In either case, they are not suited to wielding the knobs and levers of an area of such importance to normal families.

Thursday, April 12, 2012

Tenther on the Issues: Budget and Taxes

It seems like every year- let alone every election year- the linked questions of the Budget and Taxation come up.  Conservatives tend to favor reducing both, liberals tend to favor growing both, and a wide swath of the population seems to believe you can increase the budget but reduce net taxation.  So, in the second of my series: "Tenther on the Issues" we'll examine the Budget and Taxation from a Tenther's perspective.

First off, we have to address how we view the budget.  It seems that the government views a budget as "what we'd like to spend," instead of "what we can afford to spend."  No household or business could run that way- but government- with the power of Taxation- can do so with virtual impunity.  So the first thing is to reverse that trend.  Before we talk about whether the budget should shrink or grow, we have to define "budget."  And that definition must- in a sane world- be "what we can afford."  However, with the Federal Government able to tax citizens directly- as well as print money at will- "what we can afford" is "anything."  They just have to be willing to confiscate all private wealth and then inflate the currency to Weimar levels.  Something the current administration seems not to have too many compunctions against doing.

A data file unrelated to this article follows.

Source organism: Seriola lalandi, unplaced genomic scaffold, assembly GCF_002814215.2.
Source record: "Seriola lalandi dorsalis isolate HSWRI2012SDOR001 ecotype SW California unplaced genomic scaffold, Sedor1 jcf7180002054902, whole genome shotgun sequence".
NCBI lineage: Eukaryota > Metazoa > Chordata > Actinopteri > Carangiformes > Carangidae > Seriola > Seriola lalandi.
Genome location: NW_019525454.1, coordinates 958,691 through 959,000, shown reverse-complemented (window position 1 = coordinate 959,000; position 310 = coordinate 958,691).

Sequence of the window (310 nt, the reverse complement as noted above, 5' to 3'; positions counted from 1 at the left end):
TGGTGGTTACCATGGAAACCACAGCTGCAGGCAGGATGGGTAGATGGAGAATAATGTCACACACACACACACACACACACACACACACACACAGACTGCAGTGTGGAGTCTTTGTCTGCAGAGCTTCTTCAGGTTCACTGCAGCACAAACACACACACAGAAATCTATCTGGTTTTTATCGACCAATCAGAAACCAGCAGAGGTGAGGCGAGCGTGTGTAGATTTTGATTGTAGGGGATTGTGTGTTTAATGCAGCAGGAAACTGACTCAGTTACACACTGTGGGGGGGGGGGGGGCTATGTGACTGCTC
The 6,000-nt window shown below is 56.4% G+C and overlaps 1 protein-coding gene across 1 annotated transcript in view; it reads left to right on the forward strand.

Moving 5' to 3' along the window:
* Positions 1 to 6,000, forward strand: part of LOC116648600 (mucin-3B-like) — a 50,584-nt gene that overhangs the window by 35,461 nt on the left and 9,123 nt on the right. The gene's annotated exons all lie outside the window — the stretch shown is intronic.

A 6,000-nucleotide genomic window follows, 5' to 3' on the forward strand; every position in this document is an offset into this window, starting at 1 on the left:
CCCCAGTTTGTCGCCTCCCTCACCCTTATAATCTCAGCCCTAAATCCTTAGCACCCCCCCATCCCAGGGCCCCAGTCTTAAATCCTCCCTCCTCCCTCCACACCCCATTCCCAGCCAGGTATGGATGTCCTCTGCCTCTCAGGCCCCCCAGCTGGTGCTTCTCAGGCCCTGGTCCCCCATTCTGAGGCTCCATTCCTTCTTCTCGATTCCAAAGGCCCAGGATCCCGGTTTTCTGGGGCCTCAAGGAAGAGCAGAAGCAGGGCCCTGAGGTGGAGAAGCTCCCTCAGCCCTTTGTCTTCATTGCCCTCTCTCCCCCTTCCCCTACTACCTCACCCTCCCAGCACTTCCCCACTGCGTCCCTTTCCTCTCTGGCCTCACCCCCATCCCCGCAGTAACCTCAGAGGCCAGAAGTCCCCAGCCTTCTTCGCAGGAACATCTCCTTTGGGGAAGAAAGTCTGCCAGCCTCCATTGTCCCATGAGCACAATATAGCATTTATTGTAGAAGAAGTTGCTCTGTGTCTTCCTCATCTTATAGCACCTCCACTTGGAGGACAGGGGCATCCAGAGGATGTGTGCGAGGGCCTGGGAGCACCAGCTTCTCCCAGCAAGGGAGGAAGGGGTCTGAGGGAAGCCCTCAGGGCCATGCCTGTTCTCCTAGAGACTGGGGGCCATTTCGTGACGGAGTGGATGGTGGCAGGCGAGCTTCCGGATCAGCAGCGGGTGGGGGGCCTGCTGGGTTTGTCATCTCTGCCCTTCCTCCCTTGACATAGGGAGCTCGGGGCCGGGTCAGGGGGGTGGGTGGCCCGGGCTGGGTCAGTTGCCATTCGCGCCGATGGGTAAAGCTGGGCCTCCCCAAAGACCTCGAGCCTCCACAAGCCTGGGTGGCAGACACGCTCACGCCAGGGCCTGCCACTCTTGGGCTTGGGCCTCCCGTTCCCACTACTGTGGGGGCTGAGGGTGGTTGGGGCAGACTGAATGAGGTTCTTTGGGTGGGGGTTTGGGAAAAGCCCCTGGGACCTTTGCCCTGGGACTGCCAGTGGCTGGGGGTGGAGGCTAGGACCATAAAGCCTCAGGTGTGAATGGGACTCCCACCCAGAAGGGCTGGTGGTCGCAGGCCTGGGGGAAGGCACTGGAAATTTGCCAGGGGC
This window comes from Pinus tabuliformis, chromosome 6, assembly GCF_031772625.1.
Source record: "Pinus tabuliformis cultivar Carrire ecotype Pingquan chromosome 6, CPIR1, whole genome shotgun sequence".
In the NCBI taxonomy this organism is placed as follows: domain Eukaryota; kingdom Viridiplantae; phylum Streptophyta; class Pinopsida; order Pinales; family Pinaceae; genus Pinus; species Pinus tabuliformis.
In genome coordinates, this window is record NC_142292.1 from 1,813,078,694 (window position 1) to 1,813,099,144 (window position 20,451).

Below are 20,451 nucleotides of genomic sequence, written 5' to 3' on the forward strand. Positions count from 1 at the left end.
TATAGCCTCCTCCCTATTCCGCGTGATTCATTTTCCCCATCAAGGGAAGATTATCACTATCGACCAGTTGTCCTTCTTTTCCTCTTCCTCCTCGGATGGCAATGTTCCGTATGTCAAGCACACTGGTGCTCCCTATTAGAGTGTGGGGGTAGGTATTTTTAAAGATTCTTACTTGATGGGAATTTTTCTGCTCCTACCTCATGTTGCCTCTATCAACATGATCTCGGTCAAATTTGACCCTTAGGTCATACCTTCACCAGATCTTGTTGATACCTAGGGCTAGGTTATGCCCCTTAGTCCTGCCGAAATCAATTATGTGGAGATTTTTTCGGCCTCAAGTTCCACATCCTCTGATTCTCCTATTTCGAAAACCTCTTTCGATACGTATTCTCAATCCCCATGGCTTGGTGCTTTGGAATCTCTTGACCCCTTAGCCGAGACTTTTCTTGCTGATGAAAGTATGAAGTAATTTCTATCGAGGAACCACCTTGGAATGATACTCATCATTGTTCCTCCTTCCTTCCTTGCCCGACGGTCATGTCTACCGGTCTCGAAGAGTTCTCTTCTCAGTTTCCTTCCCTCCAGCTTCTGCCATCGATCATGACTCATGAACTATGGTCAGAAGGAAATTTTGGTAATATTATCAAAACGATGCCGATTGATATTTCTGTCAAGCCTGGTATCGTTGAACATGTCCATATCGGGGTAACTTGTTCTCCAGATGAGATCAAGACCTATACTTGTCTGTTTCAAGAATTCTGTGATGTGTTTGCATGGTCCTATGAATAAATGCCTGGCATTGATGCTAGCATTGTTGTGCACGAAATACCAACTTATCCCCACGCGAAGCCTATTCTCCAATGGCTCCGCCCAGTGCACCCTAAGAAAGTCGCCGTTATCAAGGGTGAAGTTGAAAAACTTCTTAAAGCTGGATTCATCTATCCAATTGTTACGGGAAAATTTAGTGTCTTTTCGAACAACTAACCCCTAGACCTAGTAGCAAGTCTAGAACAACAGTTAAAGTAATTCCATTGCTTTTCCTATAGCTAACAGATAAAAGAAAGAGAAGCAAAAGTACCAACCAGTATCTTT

Having defined the budget as "what we can afford," we find the first problem, "we can afford anything."  So how do we address that?  Through a Conservative / Tenth Amendment lens, there is a single "pure" answer, and then there is the "practical" answer.

The Pure answer is to repeal the 16th and 17th Amendments, return the right to appoint Senators to the State Legislatures, and remove the right to tax income from the Federal Government.  Giving Senatorial Appointment powers back to State Legislatures serves as a check on the Federal Government's power, and removing direct taxation from the Federal toolbox forces the Federal Government to live more within its means.  The Federal Government would then be forced to fund itself through tariffs and duties, as well as from the States instead of from the People.  This would force the Federal Government (well, okay, "strongly encourage") to realize it cannot, in fact, "afford anything."